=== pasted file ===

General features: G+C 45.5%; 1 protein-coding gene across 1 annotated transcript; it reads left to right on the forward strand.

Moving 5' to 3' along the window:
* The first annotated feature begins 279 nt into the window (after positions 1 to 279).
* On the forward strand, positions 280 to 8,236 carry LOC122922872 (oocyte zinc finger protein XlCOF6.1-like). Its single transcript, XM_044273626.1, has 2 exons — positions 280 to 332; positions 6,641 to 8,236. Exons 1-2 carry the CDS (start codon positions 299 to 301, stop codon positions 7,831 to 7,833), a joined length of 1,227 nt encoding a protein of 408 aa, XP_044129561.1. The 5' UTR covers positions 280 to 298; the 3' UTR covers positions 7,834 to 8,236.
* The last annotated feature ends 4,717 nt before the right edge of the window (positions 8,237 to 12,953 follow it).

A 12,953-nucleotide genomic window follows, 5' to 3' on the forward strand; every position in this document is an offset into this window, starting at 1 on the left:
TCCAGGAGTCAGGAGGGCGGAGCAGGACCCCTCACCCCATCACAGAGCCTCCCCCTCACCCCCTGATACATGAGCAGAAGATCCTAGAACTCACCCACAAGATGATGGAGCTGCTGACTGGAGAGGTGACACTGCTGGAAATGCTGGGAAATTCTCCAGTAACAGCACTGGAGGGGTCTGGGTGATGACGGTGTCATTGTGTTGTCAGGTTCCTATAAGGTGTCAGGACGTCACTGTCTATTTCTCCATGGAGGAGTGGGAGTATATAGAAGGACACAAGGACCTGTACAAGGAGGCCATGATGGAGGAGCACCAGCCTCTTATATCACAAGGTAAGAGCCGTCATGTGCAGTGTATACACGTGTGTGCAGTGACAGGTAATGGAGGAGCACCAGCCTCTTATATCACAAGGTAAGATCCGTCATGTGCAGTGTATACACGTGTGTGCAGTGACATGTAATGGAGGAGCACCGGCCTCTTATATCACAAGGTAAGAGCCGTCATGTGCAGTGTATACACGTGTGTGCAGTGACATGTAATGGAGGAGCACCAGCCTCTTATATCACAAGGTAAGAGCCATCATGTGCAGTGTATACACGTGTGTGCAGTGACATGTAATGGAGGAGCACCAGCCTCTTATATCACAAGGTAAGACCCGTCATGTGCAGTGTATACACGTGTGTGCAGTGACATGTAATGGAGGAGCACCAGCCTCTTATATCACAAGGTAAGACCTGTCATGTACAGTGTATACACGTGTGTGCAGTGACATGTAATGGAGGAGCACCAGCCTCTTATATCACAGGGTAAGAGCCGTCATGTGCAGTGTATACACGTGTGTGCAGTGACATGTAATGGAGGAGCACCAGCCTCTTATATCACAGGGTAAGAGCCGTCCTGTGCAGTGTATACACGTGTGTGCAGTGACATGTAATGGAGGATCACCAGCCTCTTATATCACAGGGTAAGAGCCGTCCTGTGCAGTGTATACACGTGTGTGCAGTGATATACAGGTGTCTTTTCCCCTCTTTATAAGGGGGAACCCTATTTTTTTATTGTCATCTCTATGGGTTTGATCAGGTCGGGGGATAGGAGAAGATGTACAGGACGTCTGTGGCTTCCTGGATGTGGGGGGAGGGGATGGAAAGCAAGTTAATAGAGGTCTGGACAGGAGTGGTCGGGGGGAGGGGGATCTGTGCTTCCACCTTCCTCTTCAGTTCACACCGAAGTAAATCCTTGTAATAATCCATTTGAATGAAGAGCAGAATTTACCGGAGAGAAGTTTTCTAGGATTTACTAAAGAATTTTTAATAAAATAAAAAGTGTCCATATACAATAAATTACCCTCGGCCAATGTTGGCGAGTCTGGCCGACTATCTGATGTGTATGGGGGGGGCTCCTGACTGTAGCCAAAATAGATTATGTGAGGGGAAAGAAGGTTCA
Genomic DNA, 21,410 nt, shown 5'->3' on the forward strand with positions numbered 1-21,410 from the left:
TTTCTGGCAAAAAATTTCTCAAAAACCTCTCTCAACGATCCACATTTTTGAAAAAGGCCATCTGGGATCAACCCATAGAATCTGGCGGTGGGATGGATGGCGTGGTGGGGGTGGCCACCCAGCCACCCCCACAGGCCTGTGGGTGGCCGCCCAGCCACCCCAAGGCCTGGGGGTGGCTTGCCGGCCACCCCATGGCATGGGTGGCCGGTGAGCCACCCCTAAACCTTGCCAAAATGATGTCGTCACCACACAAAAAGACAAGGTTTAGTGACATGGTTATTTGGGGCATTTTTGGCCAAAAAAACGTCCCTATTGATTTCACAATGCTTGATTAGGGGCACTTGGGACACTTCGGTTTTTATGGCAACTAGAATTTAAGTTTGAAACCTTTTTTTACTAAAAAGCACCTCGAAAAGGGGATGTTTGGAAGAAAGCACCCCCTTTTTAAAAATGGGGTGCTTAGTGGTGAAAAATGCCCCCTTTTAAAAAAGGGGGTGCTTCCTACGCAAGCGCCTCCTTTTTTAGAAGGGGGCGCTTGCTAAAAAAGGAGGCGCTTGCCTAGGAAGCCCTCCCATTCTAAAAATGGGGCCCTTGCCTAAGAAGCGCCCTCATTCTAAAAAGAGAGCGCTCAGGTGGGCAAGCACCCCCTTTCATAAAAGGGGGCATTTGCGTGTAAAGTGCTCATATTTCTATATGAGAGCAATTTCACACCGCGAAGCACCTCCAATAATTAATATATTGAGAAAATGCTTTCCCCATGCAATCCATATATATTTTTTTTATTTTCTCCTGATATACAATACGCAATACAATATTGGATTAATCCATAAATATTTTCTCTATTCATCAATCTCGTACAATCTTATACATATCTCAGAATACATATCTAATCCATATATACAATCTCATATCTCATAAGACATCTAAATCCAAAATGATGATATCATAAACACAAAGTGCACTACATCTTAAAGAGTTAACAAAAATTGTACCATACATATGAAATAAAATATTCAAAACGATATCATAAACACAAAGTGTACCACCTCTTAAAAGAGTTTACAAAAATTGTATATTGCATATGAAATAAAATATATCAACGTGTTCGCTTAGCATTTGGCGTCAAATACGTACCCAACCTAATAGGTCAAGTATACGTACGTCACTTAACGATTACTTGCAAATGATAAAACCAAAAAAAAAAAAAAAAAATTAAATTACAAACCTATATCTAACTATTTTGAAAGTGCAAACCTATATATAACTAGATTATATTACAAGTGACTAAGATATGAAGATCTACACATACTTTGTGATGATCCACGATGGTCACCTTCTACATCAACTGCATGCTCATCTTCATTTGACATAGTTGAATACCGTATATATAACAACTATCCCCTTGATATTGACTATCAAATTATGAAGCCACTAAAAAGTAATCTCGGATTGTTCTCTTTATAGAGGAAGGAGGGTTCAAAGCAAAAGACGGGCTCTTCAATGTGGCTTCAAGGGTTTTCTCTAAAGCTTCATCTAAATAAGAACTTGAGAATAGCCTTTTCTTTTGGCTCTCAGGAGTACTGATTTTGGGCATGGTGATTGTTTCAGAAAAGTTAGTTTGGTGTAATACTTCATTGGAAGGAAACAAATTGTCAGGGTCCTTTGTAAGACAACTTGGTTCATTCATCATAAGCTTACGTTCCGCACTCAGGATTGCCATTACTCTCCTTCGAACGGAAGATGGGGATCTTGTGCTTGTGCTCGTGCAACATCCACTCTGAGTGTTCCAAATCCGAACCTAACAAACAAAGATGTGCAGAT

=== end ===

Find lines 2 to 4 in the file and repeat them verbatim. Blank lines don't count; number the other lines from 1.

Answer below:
Moving 5' to 3' along the window:
* The first annotated feature begins 279 nt into the window (after positions 1 to 279).
* On the forward strand, positions 280 to 8,236 carry LOC122922872 (oocyte zinc finger protein XlCOF6.1-like). Its single transcript, XM_044273626.1, has 2 exons — positions 280 to 332; positions 6,641 to 8,236. Exons 1-2 carry the CDS (start codon positions 299 to 301, stop codon positions 7,831 to 7,833), a joined length of 1,227 nt encoding a protein of 408 aa, XP_044129561.1. The 5' UTR covers positions 280 to 298; the 3' UTR covers positions 7,834 to 8,236.